What You Need to Know About Pop-Up Restaurants

Pop-up restaurants are taking the UK by storm. Walking down a city street you’ll be faced with a wealth of exciting, temporary businesses, offering a range of culinary experiences. Pop-up restaurants have something for everyone: chefs love the creative freedom, owners and managers benefit from the opportunity to test and learn, and customers are captivated by the short-term appeal and fun food concepts.

But the idea of starting your own may be a little intimidating. There’s a lot of ground to cover before you can set up shop. Wondering where to start? Here’s what you need to know about creating a pop-up restaurant to elevate your business.

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What is a pop-up restaurant?

A pop-up restaurant is an eating establishment or event designed to showcase your culinary talents at a temporary location. This includes everything from a one-off, exclusive event to a rooftop food tent open for a few months.

The pros and cons of opening a pop-up restaurant

How does opening a pop-up restaurant compare to opening a permanent restaurant? Here’s the key positives and negatives to help you weigh up the prospect.

Pros

  • Lower cost: Start-up pop-up dining experiences are far cheaper to begin than a standard equivalent. Investment, overheads and labour are all less costly as you’re only there temporarily.

  • More freedom to experiment: If you’re considering a permanent venue, a pop-up could be a great way to test out menus, themes and pricing before taking the plunge.

  • Flexibility: you can test out different locations, even different towns and cities, to see where there’s a market for the street food you have planned. And this allows for some creativity in your location choices too.

  • Free publicity: open inside an established venue, like a shopping centre, or as a stall at a music festival, and you’ve an instant potential crowd looking for somewhere to eat dinner. You might just catch their eye.

Cons

  • Lack of long-term customer relationships: permanent restaurants often do well by nurturing the same customers to return for dinner again and again. If you’re only there short-term, how can you nurture and develop these relationships?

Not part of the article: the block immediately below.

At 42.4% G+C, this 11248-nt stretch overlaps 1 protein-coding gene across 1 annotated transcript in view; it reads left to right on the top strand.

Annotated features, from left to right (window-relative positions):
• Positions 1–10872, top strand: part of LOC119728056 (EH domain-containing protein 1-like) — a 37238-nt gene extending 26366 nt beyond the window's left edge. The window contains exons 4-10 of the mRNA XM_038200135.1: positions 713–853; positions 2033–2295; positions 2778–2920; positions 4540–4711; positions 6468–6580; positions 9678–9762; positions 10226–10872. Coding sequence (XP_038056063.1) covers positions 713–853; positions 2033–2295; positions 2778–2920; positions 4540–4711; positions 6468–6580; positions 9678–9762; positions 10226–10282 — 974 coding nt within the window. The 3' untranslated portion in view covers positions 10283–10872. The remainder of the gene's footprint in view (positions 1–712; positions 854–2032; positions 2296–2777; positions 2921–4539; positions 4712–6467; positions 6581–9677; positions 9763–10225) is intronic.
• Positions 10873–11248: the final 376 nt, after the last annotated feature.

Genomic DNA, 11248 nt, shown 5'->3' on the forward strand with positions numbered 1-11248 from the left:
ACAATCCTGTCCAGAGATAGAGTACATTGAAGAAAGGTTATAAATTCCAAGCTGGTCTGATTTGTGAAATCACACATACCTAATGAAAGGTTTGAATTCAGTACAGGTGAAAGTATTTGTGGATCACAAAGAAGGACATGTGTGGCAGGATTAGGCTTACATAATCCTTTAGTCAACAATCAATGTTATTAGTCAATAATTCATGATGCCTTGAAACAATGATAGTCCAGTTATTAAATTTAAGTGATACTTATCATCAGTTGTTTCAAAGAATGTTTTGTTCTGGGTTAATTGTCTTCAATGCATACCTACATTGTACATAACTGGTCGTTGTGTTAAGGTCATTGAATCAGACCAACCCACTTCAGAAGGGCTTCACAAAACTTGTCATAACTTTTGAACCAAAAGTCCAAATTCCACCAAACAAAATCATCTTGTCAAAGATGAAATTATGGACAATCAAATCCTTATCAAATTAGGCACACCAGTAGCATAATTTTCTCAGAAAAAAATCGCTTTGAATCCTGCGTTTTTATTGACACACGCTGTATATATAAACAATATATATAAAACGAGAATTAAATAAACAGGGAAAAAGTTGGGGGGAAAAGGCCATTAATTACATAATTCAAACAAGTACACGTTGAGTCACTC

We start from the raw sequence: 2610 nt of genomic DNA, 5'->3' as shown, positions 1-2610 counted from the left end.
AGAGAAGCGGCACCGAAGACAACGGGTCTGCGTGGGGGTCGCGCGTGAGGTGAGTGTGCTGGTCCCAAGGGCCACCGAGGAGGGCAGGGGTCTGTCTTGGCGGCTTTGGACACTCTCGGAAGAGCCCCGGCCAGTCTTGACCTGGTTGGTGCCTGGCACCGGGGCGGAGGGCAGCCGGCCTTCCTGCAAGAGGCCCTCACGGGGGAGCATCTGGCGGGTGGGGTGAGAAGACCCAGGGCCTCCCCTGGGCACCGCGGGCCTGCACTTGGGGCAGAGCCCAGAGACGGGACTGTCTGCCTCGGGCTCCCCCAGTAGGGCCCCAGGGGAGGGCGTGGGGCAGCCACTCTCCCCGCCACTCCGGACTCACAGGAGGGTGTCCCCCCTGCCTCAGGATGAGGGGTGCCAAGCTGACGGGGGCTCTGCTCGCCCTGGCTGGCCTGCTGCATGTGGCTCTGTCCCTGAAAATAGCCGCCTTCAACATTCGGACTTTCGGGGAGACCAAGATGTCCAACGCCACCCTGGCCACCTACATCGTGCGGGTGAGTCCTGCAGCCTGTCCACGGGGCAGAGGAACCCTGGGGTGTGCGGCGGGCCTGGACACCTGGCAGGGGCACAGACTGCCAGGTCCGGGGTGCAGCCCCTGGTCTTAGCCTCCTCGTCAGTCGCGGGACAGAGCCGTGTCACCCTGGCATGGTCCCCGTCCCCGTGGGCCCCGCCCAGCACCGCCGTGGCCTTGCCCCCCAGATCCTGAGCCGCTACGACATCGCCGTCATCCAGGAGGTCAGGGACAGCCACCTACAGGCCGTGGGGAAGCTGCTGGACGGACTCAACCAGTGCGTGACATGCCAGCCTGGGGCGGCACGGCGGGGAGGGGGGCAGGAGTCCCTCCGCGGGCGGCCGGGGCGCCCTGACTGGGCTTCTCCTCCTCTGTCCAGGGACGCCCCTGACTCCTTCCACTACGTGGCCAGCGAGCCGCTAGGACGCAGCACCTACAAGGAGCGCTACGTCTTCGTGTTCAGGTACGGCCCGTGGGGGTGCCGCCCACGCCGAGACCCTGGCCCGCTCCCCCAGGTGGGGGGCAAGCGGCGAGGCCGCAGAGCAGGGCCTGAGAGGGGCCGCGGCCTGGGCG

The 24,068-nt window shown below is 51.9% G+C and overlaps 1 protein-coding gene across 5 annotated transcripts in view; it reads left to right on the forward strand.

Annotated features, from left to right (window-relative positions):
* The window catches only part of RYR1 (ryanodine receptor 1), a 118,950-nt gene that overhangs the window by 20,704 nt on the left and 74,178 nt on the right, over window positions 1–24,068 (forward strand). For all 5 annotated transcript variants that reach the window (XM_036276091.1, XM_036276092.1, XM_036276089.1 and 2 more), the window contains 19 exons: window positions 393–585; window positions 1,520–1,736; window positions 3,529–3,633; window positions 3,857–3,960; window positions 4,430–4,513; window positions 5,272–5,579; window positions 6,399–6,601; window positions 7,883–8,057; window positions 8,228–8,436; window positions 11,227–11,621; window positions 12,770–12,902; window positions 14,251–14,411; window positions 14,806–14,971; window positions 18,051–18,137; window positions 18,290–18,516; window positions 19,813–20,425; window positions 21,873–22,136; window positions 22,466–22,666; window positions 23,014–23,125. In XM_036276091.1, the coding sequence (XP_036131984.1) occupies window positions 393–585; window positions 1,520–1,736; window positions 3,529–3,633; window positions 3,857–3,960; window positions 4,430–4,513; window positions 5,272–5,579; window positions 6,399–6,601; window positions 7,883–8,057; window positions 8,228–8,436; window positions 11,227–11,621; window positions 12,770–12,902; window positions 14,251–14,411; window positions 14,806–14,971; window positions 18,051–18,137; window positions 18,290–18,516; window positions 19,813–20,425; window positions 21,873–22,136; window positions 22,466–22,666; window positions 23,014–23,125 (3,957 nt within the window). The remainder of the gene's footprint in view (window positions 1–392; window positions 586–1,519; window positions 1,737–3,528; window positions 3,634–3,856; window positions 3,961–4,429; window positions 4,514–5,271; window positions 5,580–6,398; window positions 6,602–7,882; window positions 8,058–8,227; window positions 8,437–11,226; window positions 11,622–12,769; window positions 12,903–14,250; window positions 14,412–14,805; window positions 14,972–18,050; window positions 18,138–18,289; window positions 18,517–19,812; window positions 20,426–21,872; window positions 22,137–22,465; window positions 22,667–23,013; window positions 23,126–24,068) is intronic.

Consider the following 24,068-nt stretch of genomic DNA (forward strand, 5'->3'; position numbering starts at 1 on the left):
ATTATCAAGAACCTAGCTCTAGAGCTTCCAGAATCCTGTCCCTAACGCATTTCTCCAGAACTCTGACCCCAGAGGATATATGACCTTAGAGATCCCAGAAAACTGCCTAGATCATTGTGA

• Loss-making: pop-ups are great for experimenting and showcasing your abilities, but they may not give you a profit, especially at first. Unless you get the chance to stay in one place for a decent length of time, paying for staff and publicity might burn a hole in your pocket.

  • Marketing strategy: you can’t just set up and expect people to come flocking. If you’re only going to be selling street food in the short term, you need a clearly defined strategy to harness the power of social media to get the word out. Post on Facebook, Instagram and Twitter, and advertise via local press too.

  • Long hours: if you take on board the above factors, you’re going to need to work lots of early starts and late finishes in order to maximise your pop-up restaurant’s potential.

What are the benefits of a pop-up restaurant?

Pop-up restaurants have a lot of advantages over their permanent equivalent. They enable first-time restaurant owners or aspiring chefs to build a presence and reputation, and seasoned industry leaders to test new concepts and create a space for creativity that might be lacking in an established space. Here are all the ways you can benefit from opening a pop-up restaurant:

  • Test a location: whether you’re starting a restaurant from the ground up or expanding your presence, a pop-up restaurant allows you to determine foot traffic, identify a potential captive audience and gauge how a location works for your vision.

  • Experiment: restaurant owners love pop-ups for the chance to experiment. If you keep dreaming up concepts that don’t work with your existing format, test them in a temporary setup and get direct feedback from customers.

  • Generate hype: the ‘limited time only’ nature of a pop-up restaurant creates buzz, driving diners to test out your food as a matter of urgency and repeat visits while the experience is available.

  • Attract investment: nothing entices investors more than proof of concept. If your pop-up delivers significant ROI and receives rave reviews, they’ll be more inclined to finance your long-term vision.

  • Cut costs: restaurant startup costs can be overwhelming if you think too big too quickly. Instead, pop-up restaurants are a great way to realise your dream and showcase your culinary talents without the need for long-term capital investment.

  • Establish yourself: if your pop-up restaurant is a success, you could become a recognised figure in the food & drink community, complete with the finances and credibility needed to secure a permanent space. You could even become a serial pop-up entrepreneur.

6 elements that make for a successful pop-up restaurant

There are a lot of things to figure out when you’re putting together a pop-up restaurant. These are the six main areas you need to pay close attention to if you want it to be a big success.

The concept

Pop-up restaurants are a great way to test a new concept. This might be a specific food item (like grilled cheese sandwiches) or a specific cuisine (such as Filipino food).

When thinking about concepts, check out the competitive landscape and find gaps that potential competitors have left open. Is your local area missing out on a specific cuisine? Is there a rising restaurant trend that would be popular with your target audience?

Bring these opportunities to life with your expertise (and passion), and develop a pop-up concept that foodies will adore. If your concept and its execution find keen fans, you may have stumbled upon an opportunity to create a lasting business.

The location

Think of pop-up restaurants and you’re most likely thinking of having a stall serving street food or a van, possibly outside an events venue. But why not think outside the box to make you stand out and get people talking?